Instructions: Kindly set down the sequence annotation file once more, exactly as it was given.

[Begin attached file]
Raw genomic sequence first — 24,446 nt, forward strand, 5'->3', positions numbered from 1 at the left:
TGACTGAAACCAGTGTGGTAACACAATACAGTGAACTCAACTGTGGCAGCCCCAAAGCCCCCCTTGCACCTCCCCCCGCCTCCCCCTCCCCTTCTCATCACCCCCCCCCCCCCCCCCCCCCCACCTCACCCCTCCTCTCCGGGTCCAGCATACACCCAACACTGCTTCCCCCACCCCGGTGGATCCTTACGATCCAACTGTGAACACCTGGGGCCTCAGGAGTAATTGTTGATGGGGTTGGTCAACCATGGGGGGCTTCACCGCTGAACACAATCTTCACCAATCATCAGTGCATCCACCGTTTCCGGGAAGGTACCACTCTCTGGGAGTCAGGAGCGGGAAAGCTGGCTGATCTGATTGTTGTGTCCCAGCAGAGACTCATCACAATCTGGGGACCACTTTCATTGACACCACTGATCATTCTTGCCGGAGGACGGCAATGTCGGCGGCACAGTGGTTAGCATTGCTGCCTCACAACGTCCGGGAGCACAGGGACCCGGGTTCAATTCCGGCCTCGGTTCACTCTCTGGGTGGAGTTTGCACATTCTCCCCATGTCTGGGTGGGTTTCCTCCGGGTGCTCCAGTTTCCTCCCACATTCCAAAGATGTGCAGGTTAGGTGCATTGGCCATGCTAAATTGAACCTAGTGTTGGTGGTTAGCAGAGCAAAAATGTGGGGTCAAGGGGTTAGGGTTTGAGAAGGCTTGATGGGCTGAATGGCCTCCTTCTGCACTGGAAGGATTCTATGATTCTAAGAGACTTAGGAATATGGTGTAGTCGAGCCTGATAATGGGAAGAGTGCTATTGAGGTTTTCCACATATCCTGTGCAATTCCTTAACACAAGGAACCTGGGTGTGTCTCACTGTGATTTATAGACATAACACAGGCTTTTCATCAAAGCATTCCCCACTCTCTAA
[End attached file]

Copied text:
Raw genomic sequence first — 24,446 nt, forward strand, 5'->3', positions numbered from 1 at the left:
TGACTGAAACCAGTGTGGTAACACAATACAGTGAACTCAACTGTGGCAGCCCCAAAGCCCCCCTTGCACCTCCCCCCGCCTCCCCCTCCCCTTCTCATCACCCCCCCCCCCCCCCCCCCCCCACCTCACCCCTCCTCTCCGGGTCCAGCATACACCCAACACTGCTTCCCCCACCCCGGTGGATCCTTACGATCCAACTGTGAACACCTGGGGCCTCAGGAGTAATTGTTGATGGGGTTGGTCAACCATGGGGGGCTTCACCGCTGAACACAATCTTCACCAATCATCAGTGCATCCACCGTTTCCGGGAAGGTACCACTCTCTGGGAGTCAGGAGCGGGAAAGCTGGCTGATCTGATTGTTGTGTCCCAGCAGAGACTCATCACAATCTGGGGACCACTTTCATTGACACCACTGATCATTCTTGCCGGAGGACGGCAATGTCGGCGGCACAGTGGTTAGCATTGCTGCCTCACAACGTCCGGGAGCACAGGGACCCGGGTTCAATTCCGGCCTCGGTTCACTCTCTGGGTGGAGTTTGCACATTCTCCCCATGTCTGGGTGGGTTTCCTCCGGGTGCTCCAGTTTCCTCCCACATTCCAAAGATGTGCAGGTTAGGTGCATTGGCCATGCTAAATTGAACCTAGTGTTGGTGGTTAGCAGAGCAAAAATGTGGGGTCAAGGGGTTAGGGTTTGAGAAGGCTTGATGGGCTGAATGGCCTCCTTCTGCACTGGAAGGATTCTATGATTCTAAGAGACTTAGGAATATGGTGTAGTCGAGCCTGATAATGGGAAGAGTGCTATTGAGGTTTTCCACATATCCTGTGCAATTCCTTAACACAAGGAACCTGGGTGTGTCTCACTGTGATTTATAGACATAACACAGGCTTTTCATCAAAGCATTCCCCACTCTCTAA